Showing posts tagged politics
(Reblogged from rosinhabela-deactivated20120205)

moneyisnotimportant:

soupsoup:

Cartoon by Joe HellerGreen Bay Press-Gazette (View more cartoons by Heller)

 That’ll show ‘em.

(Reblogged from moneyisnotimportant)
As a result of several long-building, polarizing trends in American politics and culture, we have lost the ability to execute even the basic functions of government, much less solve the most difficult and divisive problems facing the country. … Those who think that they alone have the right answers, those who demonize those who think differently, and those who refuse to listen and take other points of view into account — these leaders, in my view, are a danger to the American people and to the future of our republic.
former Defense Secretary Robert Gates last week in Philadelphia. (via washingtonpoststyle)
(Reblogged from washingtonpoststyle)
(Reblogged from rosinhabela-deactivated20120205)
(Reblogged from kateoplis)
Students who acquire large debts putting themselves through school are unlikely to think about changing society. When you trap people in a system of debt they can’t afford the time to think. Tuition fee increases are a “disciplinary technique,” and, by the time students graduate, they are not only loaded with debt, but have also internalized the “disciplinarian culture.” This makes them efficient components of the consumer economy.
Noam Chomsky (via cultureofresistance)

(Source: tarot-clow)

(Reblogged from rosinhabela-deactivated20120205)

We need to stop making our schools more like prisons and start making our prisons more like schools.

(Source: paxamericana)

(Reblogged from msdinsmoor)

thedailywhat:

Occupy Wall Street News Round Up of the Day: A week after the “occupation” of Wall Street began with a “Day of Rage,” the peaceful demonstration took a turn for the violent as tensions between police and protesters boiled over.

Between 80 and 100 members of the so-called “99 percent” were arrested for impeding traffic; some were charged with disorderly conduct and resisting arrest. According to protest spokesman Patrick Bruner, the police response was “exceedingly violent.”

Bruner’s claim appears to be confirmed in footage from the Financial District and surrounding areas showing mostly unprovoked altercations between NYPD officers and demonstrators.

“I was shocked because it seemed like one person after another was being brutally tackled, and it wasn’t clear why,” rally attendee Meaghan Linick told the New York Daily News. “I was deeply disturbed to see them throw a man [down] and immediately they were pounding on him. Their arms were going back in the air. I couldn’t believe how violent five people needed to be against one unarmed man.”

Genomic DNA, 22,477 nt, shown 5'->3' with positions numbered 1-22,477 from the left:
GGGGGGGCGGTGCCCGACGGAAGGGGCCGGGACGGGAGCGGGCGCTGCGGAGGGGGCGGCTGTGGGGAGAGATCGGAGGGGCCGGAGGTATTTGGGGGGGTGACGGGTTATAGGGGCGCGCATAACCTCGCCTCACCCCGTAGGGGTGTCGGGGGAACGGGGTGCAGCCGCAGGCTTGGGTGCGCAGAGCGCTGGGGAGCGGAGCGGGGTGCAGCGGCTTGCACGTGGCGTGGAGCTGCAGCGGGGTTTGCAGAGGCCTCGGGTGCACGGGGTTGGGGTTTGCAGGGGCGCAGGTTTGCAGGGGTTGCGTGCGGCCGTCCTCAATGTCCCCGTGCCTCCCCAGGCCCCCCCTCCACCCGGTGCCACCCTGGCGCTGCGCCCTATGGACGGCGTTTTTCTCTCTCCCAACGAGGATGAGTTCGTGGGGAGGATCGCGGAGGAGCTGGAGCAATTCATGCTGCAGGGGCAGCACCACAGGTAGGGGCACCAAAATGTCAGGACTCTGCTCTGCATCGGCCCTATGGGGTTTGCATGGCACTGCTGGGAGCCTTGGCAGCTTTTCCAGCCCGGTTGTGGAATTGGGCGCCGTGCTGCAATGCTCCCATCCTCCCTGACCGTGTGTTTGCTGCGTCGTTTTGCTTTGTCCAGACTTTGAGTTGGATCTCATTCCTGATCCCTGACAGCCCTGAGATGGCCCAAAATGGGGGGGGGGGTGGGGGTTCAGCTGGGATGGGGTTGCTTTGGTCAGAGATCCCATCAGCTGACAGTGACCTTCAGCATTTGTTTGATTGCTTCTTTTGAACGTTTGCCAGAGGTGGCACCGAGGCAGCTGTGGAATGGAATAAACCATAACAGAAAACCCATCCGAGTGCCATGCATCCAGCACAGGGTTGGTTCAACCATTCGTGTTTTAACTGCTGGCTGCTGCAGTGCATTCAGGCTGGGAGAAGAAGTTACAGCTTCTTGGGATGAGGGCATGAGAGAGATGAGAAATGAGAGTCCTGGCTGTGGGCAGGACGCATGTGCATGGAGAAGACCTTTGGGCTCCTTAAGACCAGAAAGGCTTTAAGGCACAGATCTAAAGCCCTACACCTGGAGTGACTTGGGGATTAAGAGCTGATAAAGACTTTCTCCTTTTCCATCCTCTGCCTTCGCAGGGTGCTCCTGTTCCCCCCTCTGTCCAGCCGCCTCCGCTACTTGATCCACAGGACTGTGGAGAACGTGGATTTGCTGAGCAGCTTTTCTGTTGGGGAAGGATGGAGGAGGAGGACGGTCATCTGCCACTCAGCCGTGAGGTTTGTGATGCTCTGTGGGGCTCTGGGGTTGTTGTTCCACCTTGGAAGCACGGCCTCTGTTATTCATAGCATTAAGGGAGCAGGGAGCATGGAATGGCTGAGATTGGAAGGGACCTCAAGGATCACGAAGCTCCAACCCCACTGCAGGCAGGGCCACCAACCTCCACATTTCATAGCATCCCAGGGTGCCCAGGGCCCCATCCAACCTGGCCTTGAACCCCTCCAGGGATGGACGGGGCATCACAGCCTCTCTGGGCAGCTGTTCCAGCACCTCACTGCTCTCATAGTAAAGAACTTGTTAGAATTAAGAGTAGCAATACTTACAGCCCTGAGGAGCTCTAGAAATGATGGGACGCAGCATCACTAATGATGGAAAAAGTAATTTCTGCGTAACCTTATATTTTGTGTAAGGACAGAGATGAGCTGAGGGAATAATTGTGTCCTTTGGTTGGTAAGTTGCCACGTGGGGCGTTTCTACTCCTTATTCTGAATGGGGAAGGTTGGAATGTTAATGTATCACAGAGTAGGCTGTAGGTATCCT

Perhaps the most egregious incident involving excessive force came after NYPD officers began kettling protesters with orange police nets. In a video posted to YouTube, a uniformed officer can clearly be seen approaching a corralled group of women and macing them without warning or provocation, before quickly leaving the scene (see below).

In a statement to CBS New York, the NYPD said every arrest made was “justified.” The official Occupy Wall Street website is demanding jail time for the police officer responsible for pepper spraying the barricaded women.

Ironically, by attempting to curb the protesters’ continued Wall Street presence, the police may have unwittingly supplied the “diffuse and leaderless convocation of activists against greed, corporate influence, gross social inequality and other nasty byproducts of wayward capitalism” with the “infusion of energy” they had long hoped for.

Further Reading/Viewing: Photos: 1 2, Videos: 1 2 3, Twitter, Facebook, LiveStream.

[ows / nydn / bi / ap via wapo / cbsny / nyt.]

(Source: thedailywhat)

(Reblogged from whisperoftheshot)
(Reblogged from moneyisnotimportant)
(Reblogged from kateoplis)

moneyisnotimportant:

vonzumwalt:

kinda crazy. apple has more cash than the U.S. government.

This really puts things into perspective!

(Reblogged from moneyisnotimportant)
(Reblogged from whisperoftheshot)
The comments, in newspapers and online, which chime with me are the ones professing sadness, confusion and a willingness to wait for more information before jumping to conclusions, the latter being particularly welcome. Some commentators leapt to equal and opposite forms of idiocy. Conservative pundits spoke mechanically of “mindless” violence (it’s never mindless, it just means you don’t consider the mind behind it) while some on the left bent over backwards to justify looting as an anti-consumerist act, failing to discriminate between anti-police violence and nicking trainers from Foot Locker, understandable outrage and plain old criminality, and thus doing rightwing pundits’ job for them. […]

What’s happening now isn’t a protest or, as Darcus Howe put it, an “insurrection” – it’s a nervous breakdown. The motor isn’t a political cause but a mood. Politics is in the background, in the pervasive frustration and anxiety of an alienated underclass: record levels of youth unemployment, widening inequality, social services (especially youth services) slashed to the bone, the Education Maintenance Allowance scrapped, a damaged relationship between the police and the community, and collapsing faith in a seemingly indifferent political class. But the immediate outcome makes the lives of residents – many of whom are every bit as deprived as the rioters – even worse than they were last week and opens the door to an authoritarian response. A riot is a weapon of last resort; a cry for help; a public form of self-harming. It pays for short-term catharsis with long-term pain.
(Reblogged from kateoplis)